Literary journalist and author.
The rocket had failed. Kim Jong-un snapped off his the monitor and turned to face his advisors. What could they possibly tell him? This was total failure. Five ashen men in uniform glittered in the gloom. They groveled and made excuses. Kim lifted a hand and batted the air as if to shoo a fly, and the men backed away slowly, heads bowed deeply in shame. He waited for them to leave and left the control room for his private chambers. The hallway smelled of sandalwood and cognac.
The widening gap between rich and poor is the central focus of the Occupy movement, and one of the most press- ing issues in the upcoming presidential election. Contrary to how it may feel on the ground, however, the gap is widening not because of spiraling poverty, but because of increas- ing wealth. From 1979 to 2007, the income of the richest 1 percent of American households increased by 224 percent, with the income of the richest .1 percent increasing by 390 percent; conversely, over the same period of time, the bottom 90 percent of Americans experi- enced income growth of 5 percent. This period of growing inequality has challenged sociologists, since many of the traditional barriers to wealth and status such as class, gender and race, have become more permeable. Today’s elite look different from those of the 1960s. What, then, is happening?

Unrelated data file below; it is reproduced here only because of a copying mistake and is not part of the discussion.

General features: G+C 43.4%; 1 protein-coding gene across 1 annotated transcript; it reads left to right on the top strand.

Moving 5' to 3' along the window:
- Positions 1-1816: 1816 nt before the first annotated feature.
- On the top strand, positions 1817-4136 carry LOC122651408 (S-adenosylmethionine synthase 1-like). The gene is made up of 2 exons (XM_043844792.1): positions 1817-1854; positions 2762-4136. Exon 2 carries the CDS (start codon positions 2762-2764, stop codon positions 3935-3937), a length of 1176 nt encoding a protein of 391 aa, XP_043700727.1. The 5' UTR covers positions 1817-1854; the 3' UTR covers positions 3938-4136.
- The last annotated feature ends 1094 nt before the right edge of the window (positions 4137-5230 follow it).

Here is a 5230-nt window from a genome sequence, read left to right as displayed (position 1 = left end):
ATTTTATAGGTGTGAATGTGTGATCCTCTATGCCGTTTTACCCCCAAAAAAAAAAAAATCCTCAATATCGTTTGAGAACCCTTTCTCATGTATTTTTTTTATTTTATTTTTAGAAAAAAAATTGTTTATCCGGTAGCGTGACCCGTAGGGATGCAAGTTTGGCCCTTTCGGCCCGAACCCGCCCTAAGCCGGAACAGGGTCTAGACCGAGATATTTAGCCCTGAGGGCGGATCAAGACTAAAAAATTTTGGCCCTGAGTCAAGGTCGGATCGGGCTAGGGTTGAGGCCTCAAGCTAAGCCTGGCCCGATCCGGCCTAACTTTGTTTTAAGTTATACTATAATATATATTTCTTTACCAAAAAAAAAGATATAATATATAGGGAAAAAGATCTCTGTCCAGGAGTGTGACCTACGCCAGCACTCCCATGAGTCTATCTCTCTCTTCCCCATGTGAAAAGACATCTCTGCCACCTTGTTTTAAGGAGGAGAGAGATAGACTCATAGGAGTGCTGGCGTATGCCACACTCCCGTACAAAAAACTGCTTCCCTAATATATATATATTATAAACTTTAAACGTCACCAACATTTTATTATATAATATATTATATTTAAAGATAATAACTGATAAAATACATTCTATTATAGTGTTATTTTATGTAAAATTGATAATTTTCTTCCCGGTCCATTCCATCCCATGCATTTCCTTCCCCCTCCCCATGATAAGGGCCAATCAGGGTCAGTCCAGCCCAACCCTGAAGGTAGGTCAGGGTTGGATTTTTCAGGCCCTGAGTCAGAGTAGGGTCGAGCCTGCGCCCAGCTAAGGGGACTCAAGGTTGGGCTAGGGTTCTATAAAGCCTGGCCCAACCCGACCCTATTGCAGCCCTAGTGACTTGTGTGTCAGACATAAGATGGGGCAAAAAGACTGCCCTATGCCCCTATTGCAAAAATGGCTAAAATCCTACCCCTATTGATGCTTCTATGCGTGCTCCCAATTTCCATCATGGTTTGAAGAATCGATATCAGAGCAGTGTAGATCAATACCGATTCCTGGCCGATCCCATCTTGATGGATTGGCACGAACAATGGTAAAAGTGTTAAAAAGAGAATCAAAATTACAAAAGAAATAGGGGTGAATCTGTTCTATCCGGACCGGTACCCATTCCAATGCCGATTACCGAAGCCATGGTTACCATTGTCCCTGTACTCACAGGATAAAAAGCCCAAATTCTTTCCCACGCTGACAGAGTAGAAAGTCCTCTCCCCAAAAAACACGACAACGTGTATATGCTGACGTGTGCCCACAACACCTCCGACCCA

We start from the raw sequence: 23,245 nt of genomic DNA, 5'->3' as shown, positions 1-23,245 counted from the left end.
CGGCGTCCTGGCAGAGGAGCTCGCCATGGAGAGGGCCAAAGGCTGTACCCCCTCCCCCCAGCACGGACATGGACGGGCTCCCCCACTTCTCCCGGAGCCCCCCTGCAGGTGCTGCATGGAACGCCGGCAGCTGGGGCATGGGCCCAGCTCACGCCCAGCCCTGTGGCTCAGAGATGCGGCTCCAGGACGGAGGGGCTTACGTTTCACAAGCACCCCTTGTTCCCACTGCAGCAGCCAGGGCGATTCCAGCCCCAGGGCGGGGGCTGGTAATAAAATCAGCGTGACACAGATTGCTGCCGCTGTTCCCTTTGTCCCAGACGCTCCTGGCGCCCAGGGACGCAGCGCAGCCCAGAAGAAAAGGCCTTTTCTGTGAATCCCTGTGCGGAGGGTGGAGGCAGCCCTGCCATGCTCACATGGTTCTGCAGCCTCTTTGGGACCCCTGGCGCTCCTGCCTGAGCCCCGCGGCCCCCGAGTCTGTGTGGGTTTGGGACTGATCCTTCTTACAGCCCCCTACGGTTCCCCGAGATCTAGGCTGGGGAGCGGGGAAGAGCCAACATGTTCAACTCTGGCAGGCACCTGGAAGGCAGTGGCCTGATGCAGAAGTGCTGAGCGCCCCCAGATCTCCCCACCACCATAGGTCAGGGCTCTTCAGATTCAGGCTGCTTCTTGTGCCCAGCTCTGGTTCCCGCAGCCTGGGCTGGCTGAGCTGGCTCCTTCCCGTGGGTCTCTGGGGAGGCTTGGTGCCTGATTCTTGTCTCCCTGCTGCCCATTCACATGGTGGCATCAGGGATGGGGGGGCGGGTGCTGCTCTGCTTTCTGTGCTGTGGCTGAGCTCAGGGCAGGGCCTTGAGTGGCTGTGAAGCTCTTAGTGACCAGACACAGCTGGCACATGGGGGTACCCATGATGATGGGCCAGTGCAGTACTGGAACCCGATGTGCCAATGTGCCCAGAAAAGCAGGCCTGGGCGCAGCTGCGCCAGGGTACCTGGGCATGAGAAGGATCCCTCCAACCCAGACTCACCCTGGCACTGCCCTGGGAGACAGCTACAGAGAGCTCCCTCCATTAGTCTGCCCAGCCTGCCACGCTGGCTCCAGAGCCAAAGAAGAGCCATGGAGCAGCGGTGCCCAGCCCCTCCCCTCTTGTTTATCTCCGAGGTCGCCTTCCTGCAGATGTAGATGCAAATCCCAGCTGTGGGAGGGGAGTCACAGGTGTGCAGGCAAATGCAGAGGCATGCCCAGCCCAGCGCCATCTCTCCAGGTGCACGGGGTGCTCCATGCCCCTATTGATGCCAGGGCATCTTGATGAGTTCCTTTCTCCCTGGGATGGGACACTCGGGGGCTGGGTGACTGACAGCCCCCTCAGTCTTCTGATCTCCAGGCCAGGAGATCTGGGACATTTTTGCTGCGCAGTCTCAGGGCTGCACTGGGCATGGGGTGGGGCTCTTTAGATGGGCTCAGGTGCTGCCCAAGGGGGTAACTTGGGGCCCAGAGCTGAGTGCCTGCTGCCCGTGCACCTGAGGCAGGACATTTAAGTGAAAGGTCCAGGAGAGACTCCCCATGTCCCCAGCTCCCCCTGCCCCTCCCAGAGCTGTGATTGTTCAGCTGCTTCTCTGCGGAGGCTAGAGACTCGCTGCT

“The revolutionary despises public opinion. He despises and hates the existing social morality in all its manifestations. For him, morality is everything which contributes to the triumph of the revolution. Immoral and criminal is everything that stands in its way.”
Sergey Nechayev, The Revolutionary Catechism, 4. (1869)